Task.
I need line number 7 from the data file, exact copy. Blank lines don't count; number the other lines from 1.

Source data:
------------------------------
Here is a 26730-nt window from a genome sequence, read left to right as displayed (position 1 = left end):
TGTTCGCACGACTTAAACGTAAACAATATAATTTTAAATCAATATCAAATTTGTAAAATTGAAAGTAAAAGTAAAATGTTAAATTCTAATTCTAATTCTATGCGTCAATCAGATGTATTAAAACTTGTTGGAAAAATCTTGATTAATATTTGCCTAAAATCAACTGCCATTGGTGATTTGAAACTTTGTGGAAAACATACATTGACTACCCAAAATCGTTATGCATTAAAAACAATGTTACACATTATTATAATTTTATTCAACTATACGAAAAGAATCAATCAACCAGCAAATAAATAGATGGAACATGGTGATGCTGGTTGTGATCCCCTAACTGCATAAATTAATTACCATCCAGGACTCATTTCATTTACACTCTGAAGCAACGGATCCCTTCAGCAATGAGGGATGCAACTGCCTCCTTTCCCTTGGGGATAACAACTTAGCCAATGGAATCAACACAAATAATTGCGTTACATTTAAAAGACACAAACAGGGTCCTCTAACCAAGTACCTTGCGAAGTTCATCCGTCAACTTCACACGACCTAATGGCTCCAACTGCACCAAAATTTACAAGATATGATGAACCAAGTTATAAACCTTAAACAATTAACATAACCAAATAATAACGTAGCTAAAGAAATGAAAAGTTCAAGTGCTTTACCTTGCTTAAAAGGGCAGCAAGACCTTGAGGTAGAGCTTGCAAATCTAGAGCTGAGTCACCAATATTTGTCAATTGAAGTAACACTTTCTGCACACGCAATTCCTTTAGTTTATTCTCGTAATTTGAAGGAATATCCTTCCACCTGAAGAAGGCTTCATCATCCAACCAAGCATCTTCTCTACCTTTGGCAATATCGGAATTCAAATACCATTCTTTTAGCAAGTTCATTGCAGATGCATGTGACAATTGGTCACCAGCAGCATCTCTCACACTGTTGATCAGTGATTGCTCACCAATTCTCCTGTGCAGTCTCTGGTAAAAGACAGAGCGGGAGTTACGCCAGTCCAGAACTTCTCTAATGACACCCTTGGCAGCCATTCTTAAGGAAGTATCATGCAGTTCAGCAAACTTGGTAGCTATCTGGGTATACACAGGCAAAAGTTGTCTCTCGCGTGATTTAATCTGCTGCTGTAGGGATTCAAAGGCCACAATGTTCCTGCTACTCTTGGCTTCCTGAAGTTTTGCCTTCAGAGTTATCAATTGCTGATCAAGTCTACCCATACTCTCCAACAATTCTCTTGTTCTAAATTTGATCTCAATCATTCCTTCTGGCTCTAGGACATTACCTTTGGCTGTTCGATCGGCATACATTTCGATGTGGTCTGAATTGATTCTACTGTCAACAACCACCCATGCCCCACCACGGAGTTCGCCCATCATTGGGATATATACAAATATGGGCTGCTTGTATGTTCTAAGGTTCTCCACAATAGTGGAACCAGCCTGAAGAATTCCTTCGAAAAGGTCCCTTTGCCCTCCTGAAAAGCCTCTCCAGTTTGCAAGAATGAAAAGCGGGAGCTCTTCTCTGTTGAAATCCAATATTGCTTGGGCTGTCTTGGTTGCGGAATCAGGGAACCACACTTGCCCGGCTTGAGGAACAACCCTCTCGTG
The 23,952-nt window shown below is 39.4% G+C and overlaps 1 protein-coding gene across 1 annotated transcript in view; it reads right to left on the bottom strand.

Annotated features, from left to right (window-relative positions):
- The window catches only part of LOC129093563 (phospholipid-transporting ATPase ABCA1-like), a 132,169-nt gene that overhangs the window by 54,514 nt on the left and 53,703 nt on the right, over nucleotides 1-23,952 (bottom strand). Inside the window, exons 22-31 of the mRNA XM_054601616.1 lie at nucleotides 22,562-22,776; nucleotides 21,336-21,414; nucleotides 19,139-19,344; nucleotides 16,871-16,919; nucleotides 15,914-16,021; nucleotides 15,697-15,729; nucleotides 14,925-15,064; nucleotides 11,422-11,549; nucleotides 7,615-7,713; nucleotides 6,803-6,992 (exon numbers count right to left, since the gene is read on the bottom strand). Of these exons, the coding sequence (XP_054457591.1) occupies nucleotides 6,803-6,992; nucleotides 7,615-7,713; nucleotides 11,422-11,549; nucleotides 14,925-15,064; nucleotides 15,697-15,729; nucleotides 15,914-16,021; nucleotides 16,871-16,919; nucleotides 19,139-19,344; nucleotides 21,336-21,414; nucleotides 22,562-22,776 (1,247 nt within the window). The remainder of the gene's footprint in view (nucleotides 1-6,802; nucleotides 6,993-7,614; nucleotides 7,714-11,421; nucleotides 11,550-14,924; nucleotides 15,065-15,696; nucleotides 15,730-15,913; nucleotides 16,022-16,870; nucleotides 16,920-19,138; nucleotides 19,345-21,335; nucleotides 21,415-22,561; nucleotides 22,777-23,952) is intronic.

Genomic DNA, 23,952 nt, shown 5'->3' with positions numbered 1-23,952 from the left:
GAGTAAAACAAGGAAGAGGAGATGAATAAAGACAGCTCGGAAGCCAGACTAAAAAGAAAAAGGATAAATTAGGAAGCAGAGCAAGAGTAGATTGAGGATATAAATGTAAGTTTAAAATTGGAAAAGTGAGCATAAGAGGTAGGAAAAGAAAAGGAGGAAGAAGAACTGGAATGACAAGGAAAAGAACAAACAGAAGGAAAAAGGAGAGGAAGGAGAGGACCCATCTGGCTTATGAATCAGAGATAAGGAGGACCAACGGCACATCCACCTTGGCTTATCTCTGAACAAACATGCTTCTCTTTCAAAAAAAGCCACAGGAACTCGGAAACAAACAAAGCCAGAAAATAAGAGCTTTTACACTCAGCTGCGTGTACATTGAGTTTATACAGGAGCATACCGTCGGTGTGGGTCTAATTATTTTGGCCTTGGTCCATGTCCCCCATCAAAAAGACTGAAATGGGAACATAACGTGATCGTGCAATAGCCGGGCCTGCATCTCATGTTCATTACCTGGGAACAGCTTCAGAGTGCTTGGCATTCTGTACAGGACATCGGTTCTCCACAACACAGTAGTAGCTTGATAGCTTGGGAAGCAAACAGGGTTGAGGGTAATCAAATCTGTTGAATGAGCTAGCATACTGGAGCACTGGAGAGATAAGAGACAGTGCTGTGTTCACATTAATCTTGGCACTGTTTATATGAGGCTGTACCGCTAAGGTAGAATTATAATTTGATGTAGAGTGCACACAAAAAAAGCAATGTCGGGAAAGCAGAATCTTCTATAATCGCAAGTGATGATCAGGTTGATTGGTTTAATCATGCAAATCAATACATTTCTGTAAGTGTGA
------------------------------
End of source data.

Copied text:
GAGTAAAACAAGGAAGAGGAGATGAATAAAGACAGCTCGGAAGCCAGACTAAAAAGAAAAAGGATAAATTAGGAAGCAGAGCAAGAGTAGATTGAGGATATAAATGTAAGTTTAAAATTGGAAAAGTGAGCATAAGAGGTAGGAAAAGAAAAGGAGGAAGAAGAACTGGAATGACAAGGAAAAGAACAAACAGAAGGAAAAAGGAGAGGAAGGAGAGGACCCATCTGGCTTATGAATCAGAGATAAGGAGGACCAACGGCACATCCACCTTGGCTTATCTCTGAACAAACATGCTTCTCTTTCAAAAAAAGCCACAGGAACTCGGAAACAAACAAAGCCAGAAAATAAGAGCTTTTACACTCAGCTGCGTGTACATTGAGTTTATACAGGAGCATACCGTCGGTGTGGGTCTAATTATTTTGGCCTTGGTCCATGTCCCCCATCAAAAAGACTGAAATGGGAACATAACGTGATCGTGCAATAGCCGGGCCTGCATCTCATGTTCATTACCTGGGAACAGCTTCAGAGTGCTTGGCATTCTGTACAGGACATCGGTTCTCCACAACACAGTAGTAGCTTGATAGCTTGGGAAGCAAACAGGGTTGAGGGTAATCAAATCTGTTGAATGAGCTAGCATACTGGAGCACTGGAGAGATAAGAGACAGTGCTGTGTTCACATTAATCTTGGCACTGTTTATATGAGGCTGTACCGCTAAGGTAGAATTATAATTTGATGTAGAGTGCACACAAAAAAAGCAATGTCGGGAAAGCAGAATCTTCTATAATCGCAAGTGATGATCAGGTTGATTGGTTTAATCATGCAAATCAATACATTTCTGTAAGTGTGA